Paris•Dijon•Beaune•Chalon-sur-Saône•Tournus•Lyon•Tournon•Tain l'Hermitage•Viviers•Avignon•Arles•Côte d'Azur
The south of france has long been a holiday haven for the British tourist. Words really cannot do justice to this idyllic spot. The beauty of the light, which has inspired artists for centuries. The Romanesque architectural remains and ruins. The medieval churches and cobbled streets, infamous sites, the smell of lavender and of course the world renowned wines. There truly is no better place to take a river cruise.
Sit back and let the pace of the south of France envelope you. Each cruise has plenty of leisure time for strolling and people watching. The sites drift past whilst you sample the local cuisine and the produce from the multitude of appellations that lie within reach.
An itinerary can take in an 8 day cruise between Lyon and Arles. Or you can add the chic of the Rivera and Provence by including a stay in Nice and a day in Aix. The choice is yours. We guarantee that whatever you decide, you will not be disappointed.
From Burgundy to the north down to the wines of the Côtes du Rhône in the south this region produces some of the most highly regarded wines in the world. Burgundy's most prized wines such as Mersault, Gervrey-Chambertin and Montrachet adorn the slopes of the Côte d'Or escarpment from Dijon in the north down to Beaune in the south.
The journey between Lyon and Arles covers a number of appellations and derivatives of the northern and southern Rhône. Here you will discover such names as Crozes-Hermitage, Côtes du Rhône, or perhaps the Beaujolais Nouveau or a silky smooth Châteauneuf-du-Pape.
Located at the meeting of the Rhône and Saône rivers Lyon is perhaps one of France's best kept secrets. It boasts no less than 1500 restaurants and countless Michelin stars and is widely recognised as the gastronic capital of France - if not the world.
Many cruises start and finish in Lyon and we would strongly recommend extending your stay in one of the many hotels and sampling the food on offer in its astonishing restaurants around the stunning cobbled streets of Vieux Lyon.
It also has the most stunningly lit city facade at night, including the Basilique Notre Dame de Fourvière, which stands out from its hillside location overlooking the city.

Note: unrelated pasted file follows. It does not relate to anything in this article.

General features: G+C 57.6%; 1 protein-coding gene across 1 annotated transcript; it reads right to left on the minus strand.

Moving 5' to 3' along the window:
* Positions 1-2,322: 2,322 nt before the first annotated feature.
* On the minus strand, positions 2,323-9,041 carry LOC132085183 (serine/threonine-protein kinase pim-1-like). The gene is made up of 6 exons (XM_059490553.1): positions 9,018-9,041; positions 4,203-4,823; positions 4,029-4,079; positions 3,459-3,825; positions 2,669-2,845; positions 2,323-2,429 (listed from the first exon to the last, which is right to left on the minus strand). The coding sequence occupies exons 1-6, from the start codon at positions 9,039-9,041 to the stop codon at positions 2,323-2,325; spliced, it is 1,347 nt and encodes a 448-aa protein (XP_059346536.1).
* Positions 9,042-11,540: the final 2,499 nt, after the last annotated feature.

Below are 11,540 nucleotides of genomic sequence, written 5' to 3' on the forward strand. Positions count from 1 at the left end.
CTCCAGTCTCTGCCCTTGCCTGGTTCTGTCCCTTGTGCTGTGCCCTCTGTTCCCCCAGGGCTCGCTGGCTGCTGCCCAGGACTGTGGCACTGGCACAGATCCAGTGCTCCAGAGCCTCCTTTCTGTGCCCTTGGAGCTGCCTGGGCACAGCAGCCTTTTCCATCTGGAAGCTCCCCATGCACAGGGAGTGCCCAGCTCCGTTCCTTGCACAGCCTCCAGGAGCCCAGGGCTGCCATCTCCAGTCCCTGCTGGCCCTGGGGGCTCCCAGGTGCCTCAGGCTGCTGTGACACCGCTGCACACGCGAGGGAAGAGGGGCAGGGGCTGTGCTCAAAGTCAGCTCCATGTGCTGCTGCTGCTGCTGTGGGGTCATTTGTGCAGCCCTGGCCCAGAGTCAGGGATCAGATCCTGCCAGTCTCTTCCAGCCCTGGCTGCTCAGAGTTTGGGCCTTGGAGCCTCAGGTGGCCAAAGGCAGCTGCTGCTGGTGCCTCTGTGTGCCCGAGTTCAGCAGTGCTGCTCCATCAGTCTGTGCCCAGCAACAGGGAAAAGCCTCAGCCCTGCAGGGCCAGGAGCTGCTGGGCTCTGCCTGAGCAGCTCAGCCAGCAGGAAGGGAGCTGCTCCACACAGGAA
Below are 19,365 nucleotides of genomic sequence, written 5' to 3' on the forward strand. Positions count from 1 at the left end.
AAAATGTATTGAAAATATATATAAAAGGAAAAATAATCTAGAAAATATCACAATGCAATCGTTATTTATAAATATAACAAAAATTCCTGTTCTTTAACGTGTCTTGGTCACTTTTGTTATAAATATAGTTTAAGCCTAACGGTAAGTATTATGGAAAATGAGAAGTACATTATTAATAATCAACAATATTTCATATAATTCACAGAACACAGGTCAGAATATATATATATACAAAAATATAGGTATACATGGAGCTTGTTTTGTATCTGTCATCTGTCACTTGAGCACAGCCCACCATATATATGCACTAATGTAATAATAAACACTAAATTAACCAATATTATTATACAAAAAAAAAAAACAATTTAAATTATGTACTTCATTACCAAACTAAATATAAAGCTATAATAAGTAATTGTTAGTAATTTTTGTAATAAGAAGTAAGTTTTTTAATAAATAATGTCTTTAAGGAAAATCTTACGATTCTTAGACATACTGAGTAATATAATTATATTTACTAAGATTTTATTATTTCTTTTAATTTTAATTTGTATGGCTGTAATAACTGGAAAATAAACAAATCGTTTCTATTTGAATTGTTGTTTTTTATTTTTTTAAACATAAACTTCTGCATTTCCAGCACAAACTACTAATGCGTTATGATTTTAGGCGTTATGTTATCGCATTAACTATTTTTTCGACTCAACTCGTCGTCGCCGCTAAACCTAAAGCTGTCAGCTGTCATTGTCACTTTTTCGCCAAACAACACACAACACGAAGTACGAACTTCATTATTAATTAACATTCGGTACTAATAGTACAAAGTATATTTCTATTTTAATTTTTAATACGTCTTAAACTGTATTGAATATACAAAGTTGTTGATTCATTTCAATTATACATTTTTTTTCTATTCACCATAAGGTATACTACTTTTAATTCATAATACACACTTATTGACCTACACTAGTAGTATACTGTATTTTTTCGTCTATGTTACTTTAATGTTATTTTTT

Beaune, reached from Chalon-sur-Saône, has been crowned the Capital of Burgundy and you will be most welcome to sample any number of local wines which are available. The town dates back more than 2,000 years and you may well be able to visit Hôtel Dieu, a former charitable almshouse built in 1443. A fine example of French gothic architecture as well as one of the best cellars in the region.
Nestled at the bottom of the Hermitage hill these twin towns face each other across the Rhône river, linked by a 19th century suspension bridge. Hermitage is one of the most prized wine producing areas of the Rhône valley.
The City of the Popes, Avignon is the 14th century seat of the exciled Papacy and home the Papal Palace, a UNESCO site which was started in 1335 and took less than 20 years to complete what is Europe's largest gothic palace. A rambling maze which is there to explore including the private papal apartments and stunning frescoes painted by Italian artists Matteo Giovannetti. Your river cruise ship maybe able to dock right beside the most famous landmark of Avignon, St Bénézet's bridge, better known as the Pont d'Avignon.
Arles was settled by the Romans with ruins clear to see this heritage today, perhaps the most impressive being the 20,000 seat Les Arenes which is still used today. Arles is also the city which inspired many painters, including Van Gogh, who arrived in 1888 and painted both the Sunflowers and Chair paintings here in the same year, part of the 300 paintings he completed in his time in the city. Espace Van Gogh can be enjoyed in the city as well as its unique Provencal light.
Set at the heart of the Beaujolais region, a pretty town surrounded by vineyards.
Located between the Burgundy and Beujolais regions, Vienne has a Roman heritage. You may like to take a mini-land train tours around the town to view the Roman Temple of Augustus and the medieval churches of St Andre-Le-Bas and Abbey St Pierre.
Into the Ardeche mountains by coach, a tour of the valley's beauty and a stop at the vibrant local market and taste the flavours of the local wine.
After afternoon cruising you will arrive in viviers, a small walled city on the right bank of the Rhone. After dinner there is the chance to participate in a guided 'ghost walk' through the largely abandoned medieval city that once housed more than 30,000 inhabitants.
Ships tend to offer an on board enrichment programme which can include cookery demonstrations, wine tasting, epicurean adventurer programme, French language lesson, wine making demonstration and lectures about the painters inspired by the region.
Why not add a few extra days in Lyon or Marseille to truly explore what these hidden French gems have to offer. Sitting at the beginning and end of the most common cruise itineraries a stay in these cities can be added to the either end of your holiday dependent on direction of travel.
Rhône cruises may also be combined with a stay in Nice on the Riviera, or the romantic beauty of Paris, for a truly unforgettable holiday.
Please call 0800 471 4754 for further information and assistance.
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